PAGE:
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Media Telecon:

Aug. 15, 2012 (1:00 p.m. Eastern)

Astronomers have found an extraordinary galaxy cluster—one of the largest objects in the Universe—that is breaking several important cosmic records. Observations of this cluster, known as the Phoenix Cluster, with NASA's Chandra X-ray Observatory, the NSF's South Pole Telescope and eight other world-class observatories, may force astronomers to rethink how these colossal structures, and the galaxies that inhabit them, evolve.

-Press Release

Live audio of the teleconference streamed online at: If you're unable to take part, you can call the replay number below to listen to the news conference until August 22:
Dial In: 1-800-873-1933
Toll Call: 1-203-369-3374

A video will air on NASA Television on August 15 (check the NASA TV schedule for additional times and information).


Michael McDonald Michael McDonald (MIT)
Brad Benson Brad Benson (U. Chicago)
Megan Donahue Megan Donahue (Michigan State University)
Martin Rees Martin Rees (Cambridge University, UK)

Bios Page



Figure 1. Optical (red, green, blue) and ultraviolet (blue) image of center of Phoenix Cluster, and optical images of Abell 2029 and Abell 2052.


Figure 2. Artist's impression of galaxy at center of Phoenix Cluster.

Figure 3. Animation of cooling gas and stars forming near center of Phoenix Cluster.

Perseus Cluster

Figure 4. Cavities and sound waves in the Perseus Cluster.


Figure 5. South Pole Telescope (SPT).


Figure 6. Microwave (orange), optical (red, green, blue) and ultraviolet (blue) image of Phoenix Cluster.


Figure 7. Optical/UV/X-ray composite with a pull-out from the central region to optical/UV image.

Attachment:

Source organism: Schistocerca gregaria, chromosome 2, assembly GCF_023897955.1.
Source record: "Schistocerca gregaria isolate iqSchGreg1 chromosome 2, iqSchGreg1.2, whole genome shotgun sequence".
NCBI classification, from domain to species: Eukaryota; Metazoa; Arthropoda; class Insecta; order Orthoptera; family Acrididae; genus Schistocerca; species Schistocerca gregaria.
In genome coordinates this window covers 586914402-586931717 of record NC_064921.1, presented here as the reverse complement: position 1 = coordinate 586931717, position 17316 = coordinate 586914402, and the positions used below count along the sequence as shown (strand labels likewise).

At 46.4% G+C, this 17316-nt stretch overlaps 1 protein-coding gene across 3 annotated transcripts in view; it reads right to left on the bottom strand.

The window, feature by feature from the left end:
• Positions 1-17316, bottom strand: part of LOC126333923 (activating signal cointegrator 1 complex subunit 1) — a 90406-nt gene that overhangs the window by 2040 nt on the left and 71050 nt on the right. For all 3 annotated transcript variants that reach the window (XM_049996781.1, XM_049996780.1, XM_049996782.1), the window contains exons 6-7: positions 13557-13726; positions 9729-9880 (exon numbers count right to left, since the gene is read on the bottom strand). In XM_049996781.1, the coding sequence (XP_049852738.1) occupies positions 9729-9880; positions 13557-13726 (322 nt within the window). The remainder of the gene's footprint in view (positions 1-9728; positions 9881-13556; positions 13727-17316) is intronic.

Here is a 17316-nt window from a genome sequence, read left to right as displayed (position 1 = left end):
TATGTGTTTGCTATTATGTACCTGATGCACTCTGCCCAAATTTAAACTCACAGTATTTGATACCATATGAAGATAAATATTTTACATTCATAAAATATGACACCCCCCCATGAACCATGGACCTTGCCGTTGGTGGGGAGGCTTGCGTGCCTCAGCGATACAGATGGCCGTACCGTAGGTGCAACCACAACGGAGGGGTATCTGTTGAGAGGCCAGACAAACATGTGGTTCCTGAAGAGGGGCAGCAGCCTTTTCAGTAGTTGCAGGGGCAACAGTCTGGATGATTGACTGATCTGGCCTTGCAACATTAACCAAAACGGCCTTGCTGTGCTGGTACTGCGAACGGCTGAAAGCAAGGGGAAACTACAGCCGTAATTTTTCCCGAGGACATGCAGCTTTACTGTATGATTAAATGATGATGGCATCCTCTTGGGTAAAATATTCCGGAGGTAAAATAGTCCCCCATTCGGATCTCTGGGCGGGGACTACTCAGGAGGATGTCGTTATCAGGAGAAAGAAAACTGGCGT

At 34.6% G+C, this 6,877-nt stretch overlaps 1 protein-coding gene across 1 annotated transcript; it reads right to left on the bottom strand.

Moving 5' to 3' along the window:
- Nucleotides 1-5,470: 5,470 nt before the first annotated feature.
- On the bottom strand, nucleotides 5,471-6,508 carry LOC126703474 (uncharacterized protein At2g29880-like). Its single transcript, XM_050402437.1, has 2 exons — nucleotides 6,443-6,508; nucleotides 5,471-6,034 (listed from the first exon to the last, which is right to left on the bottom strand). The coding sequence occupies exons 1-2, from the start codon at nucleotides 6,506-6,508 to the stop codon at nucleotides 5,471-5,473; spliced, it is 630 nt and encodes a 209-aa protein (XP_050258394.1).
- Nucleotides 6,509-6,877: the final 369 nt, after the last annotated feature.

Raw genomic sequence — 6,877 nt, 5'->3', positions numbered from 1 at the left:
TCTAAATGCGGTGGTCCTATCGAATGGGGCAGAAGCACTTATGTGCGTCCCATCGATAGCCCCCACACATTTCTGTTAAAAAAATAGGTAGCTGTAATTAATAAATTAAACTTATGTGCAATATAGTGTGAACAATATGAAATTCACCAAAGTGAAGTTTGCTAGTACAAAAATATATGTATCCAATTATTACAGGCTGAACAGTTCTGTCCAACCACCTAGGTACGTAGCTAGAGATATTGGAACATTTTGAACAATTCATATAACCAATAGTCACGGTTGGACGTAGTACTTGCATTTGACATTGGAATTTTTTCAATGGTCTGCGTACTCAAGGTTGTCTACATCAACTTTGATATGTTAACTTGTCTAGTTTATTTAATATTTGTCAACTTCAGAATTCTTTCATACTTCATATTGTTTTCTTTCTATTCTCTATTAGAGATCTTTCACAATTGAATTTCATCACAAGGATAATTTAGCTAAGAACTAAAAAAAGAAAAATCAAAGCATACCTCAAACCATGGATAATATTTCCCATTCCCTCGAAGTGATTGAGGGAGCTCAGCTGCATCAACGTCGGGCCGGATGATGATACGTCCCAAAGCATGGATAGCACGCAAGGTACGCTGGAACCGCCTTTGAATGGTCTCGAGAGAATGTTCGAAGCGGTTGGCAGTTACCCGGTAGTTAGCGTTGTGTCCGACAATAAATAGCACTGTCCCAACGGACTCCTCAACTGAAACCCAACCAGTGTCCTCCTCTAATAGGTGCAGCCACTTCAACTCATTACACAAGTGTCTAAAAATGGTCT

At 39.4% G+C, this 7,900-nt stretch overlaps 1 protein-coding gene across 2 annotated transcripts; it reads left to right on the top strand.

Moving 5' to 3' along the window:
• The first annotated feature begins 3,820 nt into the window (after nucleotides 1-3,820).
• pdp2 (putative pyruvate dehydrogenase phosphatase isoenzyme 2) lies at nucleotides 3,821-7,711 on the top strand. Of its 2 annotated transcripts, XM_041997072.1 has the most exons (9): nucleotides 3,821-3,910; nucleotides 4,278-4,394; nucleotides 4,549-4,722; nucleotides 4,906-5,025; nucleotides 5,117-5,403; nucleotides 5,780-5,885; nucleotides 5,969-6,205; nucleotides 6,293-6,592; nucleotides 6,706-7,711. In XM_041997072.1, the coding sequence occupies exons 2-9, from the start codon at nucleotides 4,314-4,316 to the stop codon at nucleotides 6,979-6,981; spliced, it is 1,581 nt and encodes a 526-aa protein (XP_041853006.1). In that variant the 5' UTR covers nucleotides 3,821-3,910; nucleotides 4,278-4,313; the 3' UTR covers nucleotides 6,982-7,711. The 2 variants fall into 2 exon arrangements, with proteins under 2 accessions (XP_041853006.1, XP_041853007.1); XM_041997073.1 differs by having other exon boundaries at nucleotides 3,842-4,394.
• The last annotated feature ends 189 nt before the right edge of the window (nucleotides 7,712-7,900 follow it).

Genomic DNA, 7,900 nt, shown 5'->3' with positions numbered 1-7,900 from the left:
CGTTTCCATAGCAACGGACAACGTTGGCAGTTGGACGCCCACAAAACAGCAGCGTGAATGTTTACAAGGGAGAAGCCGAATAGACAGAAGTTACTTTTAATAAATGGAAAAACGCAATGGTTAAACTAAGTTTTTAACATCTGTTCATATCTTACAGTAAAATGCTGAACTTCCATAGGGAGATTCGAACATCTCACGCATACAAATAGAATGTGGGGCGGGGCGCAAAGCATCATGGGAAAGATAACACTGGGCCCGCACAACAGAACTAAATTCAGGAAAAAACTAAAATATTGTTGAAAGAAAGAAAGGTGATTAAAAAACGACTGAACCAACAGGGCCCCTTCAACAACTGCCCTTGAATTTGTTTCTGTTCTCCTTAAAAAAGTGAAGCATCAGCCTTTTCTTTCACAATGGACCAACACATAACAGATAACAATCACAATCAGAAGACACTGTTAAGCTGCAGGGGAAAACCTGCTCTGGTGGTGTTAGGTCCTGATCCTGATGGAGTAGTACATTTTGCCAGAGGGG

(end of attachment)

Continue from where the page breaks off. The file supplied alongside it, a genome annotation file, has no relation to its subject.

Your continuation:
Figure 8. Artist's impression of galaxy at center of Phoenix Cluster.

Figure 9. Chandra Spacecraft.

Additional Information

Paper Title: SPT-CLJ2344-4243: A Massive, Cooling Flow Induced Starburst in a Highly Luminous Galaxy Cluster

Full Author List: M. McDonald, M. Bayliss, B. A. Benson, R. J. Foley, J. Ruel, P. Sullivan, S. Veilleux, K. A. Aird, M. L. N. Ashby, M. Bautz, G. Bazin, L. E. Bleem, M. Brodwin, J. E. Carlstrom, C. L. Chang, H. M. Cho, A. Clocchiatti, T. M. Crawford, A. T. Crites, T. de Haan, S. Desai, M. A. Dobbs, J. P. Dudley, E. Egami, W. R. Forman, G. P. Garmire, E. M. George, M. D. Gladders, A. H. Gonzalez, N. W. Halverson, N. L. Harrington, F. W. High, G. P. Holder, W. L. Holzapfel, S. Hoover, J. D. Hrubes, C. Jones, M. Joy, R. Keisler, L. Knox, A. T. Lee, E. M. Leitch, J. Liu, M. Lueker, D. Luong-Van, A. Mantz, D. P. Marrone, J. J. McMahon, J. Mehl, S. S. Meyer, E. D. Miller, L. Mocanu, J. J. Mohr, T. E. Montroy, S. S. Murray, T. Natoli, S. Padin, T. Plagge, C. Pryke, T. D. Rawle, C. L. Reichardt, A. Rest, M. Rex, J. E. Ruhl, B. R. Saliwanchik, A. Saro, J. T. Sayre, K. K. Schaffer, L. Shaw, E. Shirokoff, R. Simcoe, J. Song, H. G. Spieler, B. Stalder, Z. Staniszewski, A. A. Stark, K. Story, C.W. Stubbs, R. Šuhada, A. van Engelen, K. Vanderlinde, J. D. Vieira, A. Vikhlinin, R.Williamson, O. Zahn, and A. Zenteno

Scientist Contact Information:
Michael McDonald:
Bradford Benson:

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